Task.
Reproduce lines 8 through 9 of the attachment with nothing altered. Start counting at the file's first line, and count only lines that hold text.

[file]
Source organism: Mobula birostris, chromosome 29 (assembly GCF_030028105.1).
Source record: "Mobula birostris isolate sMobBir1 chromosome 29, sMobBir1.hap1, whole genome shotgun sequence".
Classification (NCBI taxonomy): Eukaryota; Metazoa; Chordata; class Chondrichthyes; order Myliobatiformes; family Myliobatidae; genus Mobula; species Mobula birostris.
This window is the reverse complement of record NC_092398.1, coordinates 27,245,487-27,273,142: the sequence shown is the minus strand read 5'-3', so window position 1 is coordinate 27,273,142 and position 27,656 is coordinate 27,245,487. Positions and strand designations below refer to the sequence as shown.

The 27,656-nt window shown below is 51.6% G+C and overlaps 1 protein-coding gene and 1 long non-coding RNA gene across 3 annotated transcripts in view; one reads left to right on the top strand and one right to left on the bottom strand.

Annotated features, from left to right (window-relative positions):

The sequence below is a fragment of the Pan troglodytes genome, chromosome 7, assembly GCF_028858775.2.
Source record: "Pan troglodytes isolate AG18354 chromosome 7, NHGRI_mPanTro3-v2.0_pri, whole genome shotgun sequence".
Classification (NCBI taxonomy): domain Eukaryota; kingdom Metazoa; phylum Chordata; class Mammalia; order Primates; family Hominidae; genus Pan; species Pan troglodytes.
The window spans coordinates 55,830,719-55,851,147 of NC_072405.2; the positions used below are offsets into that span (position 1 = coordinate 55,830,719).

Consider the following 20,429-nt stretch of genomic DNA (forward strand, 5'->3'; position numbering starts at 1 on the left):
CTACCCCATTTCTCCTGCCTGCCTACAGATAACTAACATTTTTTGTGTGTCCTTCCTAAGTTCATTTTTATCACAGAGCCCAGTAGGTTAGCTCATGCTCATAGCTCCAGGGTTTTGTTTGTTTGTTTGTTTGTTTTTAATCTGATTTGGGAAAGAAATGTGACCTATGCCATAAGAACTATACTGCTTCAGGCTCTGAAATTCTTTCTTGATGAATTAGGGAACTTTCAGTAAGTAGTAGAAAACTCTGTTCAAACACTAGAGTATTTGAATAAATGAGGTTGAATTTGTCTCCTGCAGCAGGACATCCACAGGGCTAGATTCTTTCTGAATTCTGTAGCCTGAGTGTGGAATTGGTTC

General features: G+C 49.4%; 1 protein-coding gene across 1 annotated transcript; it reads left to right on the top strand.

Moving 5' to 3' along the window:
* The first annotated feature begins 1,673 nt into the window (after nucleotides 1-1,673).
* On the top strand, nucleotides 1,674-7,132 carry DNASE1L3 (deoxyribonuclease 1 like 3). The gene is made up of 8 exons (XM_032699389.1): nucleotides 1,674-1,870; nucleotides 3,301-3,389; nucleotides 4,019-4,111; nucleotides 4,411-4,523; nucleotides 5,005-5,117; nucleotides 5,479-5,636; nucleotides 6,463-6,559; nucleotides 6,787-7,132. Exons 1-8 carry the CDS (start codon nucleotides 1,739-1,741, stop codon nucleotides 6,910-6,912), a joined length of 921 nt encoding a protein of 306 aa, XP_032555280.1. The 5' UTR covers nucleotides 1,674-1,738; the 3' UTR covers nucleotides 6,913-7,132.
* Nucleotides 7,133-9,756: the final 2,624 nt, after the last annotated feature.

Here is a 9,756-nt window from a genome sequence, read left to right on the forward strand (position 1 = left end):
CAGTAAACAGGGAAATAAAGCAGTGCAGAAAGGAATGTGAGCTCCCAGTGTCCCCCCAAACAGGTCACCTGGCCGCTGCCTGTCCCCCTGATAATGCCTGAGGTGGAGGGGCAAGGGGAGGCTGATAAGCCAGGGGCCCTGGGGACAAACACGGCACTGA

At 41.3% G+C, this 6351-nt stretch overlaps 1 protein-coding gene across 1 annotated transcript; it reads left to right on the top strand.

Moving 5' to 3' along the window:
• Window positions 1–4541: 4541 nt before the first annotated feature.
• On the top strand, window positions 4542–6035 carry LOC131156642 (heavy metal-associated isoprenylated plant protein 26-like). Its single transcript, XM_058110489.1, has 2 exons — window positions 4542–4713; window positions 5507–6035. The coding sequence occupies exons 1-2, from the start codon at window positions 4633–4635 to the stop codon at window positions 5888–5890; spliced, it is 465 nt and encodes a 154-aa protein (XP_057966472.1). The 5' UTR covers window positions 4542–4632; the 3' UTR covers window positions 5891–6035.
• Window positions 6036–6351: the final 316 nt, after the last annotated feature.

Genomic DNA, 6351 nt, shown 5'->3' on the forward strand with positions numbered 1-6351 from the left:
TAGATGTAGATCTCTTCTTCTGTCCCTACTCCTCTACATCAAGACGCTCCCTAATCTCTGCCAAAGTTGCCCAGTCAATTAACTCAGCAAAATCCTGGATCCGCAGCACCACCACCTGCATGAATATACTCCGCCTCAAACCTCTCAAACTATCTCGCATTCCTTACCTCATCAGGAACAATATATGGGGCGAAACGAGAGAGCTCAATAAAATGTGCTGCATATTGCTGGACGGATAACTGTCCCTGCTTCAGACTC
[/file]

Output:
Source record: "Pan troglodytes isolate AG18354 chromosome 7, NHGRI_mPanTro3-v2.0_pri, whole genome shotgun sequence".
Classification (NCBI taxonomy): domain Eukaryota; kingdom Metazoa; phylum Chordata; class Mammalia; order Primates; family Hominidae; genus Pan; species Pan troglodytes.